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Why we pray for the Dead

November 4, 2014

Tuesday 4th November 2014

November is the traditional month when we remember the dead, and I was deeply moved by our Holy Souls mass yesterday. To the world at large is the idea of a Mass for the Dead is upsetting, incongruous and bewildering. A service about death, to pray for the dead. Are Catholics mad?

We need to stop and examine why we do things the way we do, because many outsiders may find our activities to be rather odd, even disturbing. Why the masses and prayers for the dead? Some may even see it as superstition. It is not.

But we live in a society that, despite claiming to be entirely progressive, rational, and scientific, is in complete denial about the death. This does not mean, of course, that we Christians are not dreadfully upset when someone we know and love dies. As we know, our Lord Himself wept at the death of his friend Lazarus. But it is at such moments of grief that we most need our Christian brothers and sisters to stand with us, to be ‘in communion’, together with the friends who share our faith. Not least because, at such deeply emotional times, some people can experience an alarming challenge to their faith. We are reassured and consoled in times of sadness by the visible faith being shown by our friends and relatives. And we need to practice doing just that when we’re not in emotional turmoil, so that when we are under severe emotional pressure, our faith remains strong.

So at a mass for the dead we practicing Catholics practice being faithful Catholics. As people of faith, we acknowledge death, and the emotions it brings, but we also place it into a context that fills us with hope. Hope of heaven.

First, we’re acknowledging death and its impact upon us – and such a mass for the dead is not a funeral. Most people would say we were morbid, ghoulish to do such a thing. We’re breaking society’s taboo and facing our mortality head on. We can do that confidently because we have seen the evidence for life after death and are convinced. We heard the evidence in the gospel.

Second, we’re praying for the dead. More particularly, we’re praying for people whom we knew and loved. Most people would feel deeply uneasy about doing such a thing. Why? These misgivings lie deep in our national psyche, damaged by rejection of Catholic authority. After the Reformation, praying for the dead was a sure sign of the old Catholic ways, and that was associated with treason and political intrigue. Our friends in the reformed traditions may claim that praying for the dead is not in the Bible. Well, it’s not in the Bible if you ignore Jesus praying for his dead friend Lazarus; and it’s certainly not in the Bible if you deliberately delete the Book of Maccabees from the Authorised Version. I’m sad that this blind-spot about praying for the dead, based more on politics of 500 years ago rather than theology, has left many people today struggling to understand what is going on.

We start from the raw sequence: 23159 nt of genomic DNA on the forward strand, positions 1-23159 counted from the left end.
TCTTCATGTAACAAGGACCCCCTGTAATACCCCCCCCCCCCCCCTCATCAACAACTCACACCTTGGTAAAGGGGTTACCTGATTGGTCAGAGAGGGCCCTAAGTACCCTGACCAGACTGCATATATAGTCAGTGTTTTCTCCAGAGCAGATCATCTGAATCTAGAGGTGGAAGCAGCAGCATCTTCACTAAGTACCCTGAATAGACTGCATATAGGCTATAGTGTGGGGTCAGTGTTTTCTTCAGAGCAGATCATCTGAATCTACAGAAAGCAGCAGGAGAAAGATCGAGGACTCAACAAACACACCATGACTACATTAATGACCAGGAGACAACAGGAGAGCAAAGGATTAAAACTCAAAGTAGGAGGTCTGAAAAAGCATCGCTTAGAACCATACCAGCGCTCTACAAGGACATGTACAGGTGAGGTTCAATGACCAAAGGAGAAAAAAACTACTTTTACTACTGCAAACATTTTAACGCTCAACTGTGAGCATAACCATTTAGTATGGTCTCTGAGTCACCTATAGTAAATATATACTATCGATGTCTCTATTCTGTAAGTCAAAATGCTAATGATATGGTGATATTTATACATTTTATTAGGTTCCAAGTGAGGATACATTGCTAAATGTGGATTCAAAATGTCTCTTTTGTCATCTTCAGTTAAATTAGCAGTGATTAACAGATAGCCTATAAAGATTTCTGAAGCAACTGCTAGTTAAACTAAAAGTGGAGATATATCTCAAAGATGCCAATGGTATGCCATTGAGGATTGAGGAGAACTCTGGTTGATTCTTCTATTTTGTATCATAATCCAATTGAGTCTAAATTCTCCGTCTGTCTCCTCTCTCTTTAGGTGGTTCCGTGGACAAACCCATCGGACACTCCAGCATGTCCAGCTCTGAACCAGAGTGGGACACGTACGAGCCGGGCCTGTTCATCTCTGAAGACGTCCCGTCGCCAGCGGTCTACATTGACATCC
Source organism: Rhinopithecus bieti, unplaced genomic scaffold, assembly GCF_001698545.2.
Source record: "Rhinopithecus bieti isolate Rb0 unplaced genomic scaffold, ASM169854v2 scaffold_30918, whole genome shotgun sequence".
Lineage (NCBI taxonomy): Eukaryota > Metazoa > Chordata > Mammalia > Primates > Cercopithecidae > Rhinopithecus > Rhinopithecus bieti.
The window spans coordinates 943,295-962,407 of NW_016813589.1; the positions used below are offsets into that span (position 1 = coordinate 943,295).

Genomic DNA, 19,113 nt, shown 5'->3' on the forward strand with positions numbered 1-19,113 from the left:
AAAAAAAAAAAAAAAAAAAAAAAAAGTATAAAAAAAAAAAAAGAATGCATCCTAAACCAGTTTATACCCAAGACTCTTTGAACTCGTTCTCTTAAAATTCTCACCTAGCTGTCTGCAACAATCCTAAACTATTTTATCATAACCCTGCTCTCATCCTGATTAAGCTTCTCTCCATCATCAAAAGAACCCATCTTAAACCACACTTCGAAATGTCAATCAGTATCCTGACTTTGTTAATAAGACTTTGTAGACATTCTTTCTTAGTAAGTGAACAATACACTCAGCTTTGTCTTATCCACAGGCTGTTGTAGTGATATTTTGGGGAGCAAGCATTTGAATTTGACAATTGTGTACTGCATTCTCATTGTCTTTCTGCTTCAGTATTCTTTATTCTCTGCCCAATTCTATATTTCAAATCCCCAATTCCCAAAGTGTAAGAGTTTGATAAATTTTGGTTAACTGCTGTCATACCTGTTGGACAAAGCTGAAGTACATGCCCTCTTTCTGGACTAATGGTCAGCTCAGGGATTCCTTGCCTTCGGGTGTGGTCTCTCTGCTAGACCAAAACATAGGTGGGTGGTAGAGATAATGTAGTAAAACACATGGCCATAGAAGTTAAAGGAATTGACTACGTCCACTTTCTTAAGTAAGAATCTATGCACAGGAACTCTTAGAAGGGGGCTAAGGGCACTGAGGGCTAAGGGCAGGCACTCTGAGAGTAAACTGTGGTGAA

Yet we Catholics are different. We believe in the Communion of Saints. In every mass we are united with the saints in heaven and those in purgatory, all of us, dead and alive, joining in a great prayer of faith – Holy, Holy, Holy. Madness to most people: but to us it’s a key aspect of our living, practical, faith-in-action that makes us proudly Catholic.

We pray for the dead that their souls may make their way to heaven from Purgatory – itself another highly misunderstood and misrepresented Doctrine of the Church. The more I’ve learnt about it, the more I embrace the truth of purgatory. Not as a place where sinners are punished, but a spiritual state where we can be guided by Our Lord Jesus towards full peace and reconciliation with our fellow humans and true personal peace – purgatory completes our spiritual journey towards seeing our God in heaven. And through our prayers we can forgive, console, comfort, heal and strengthen those who are yearning for our support in completing their journey heavenward. There’s nothing wrong in wanting our loved ones to get to heaven; and likewise it’s not shameful for us to want to get to heaven either!. That’s why we pray, as part of God’s plan that involves humankind in working with Him to create a new heaven and a new earth. And that’s why we boldly pray for each other as we each, in turn, inevitably take our leave of this world for the next. Madness to most people. But to us it is all part of a communal affirmation of our faith.

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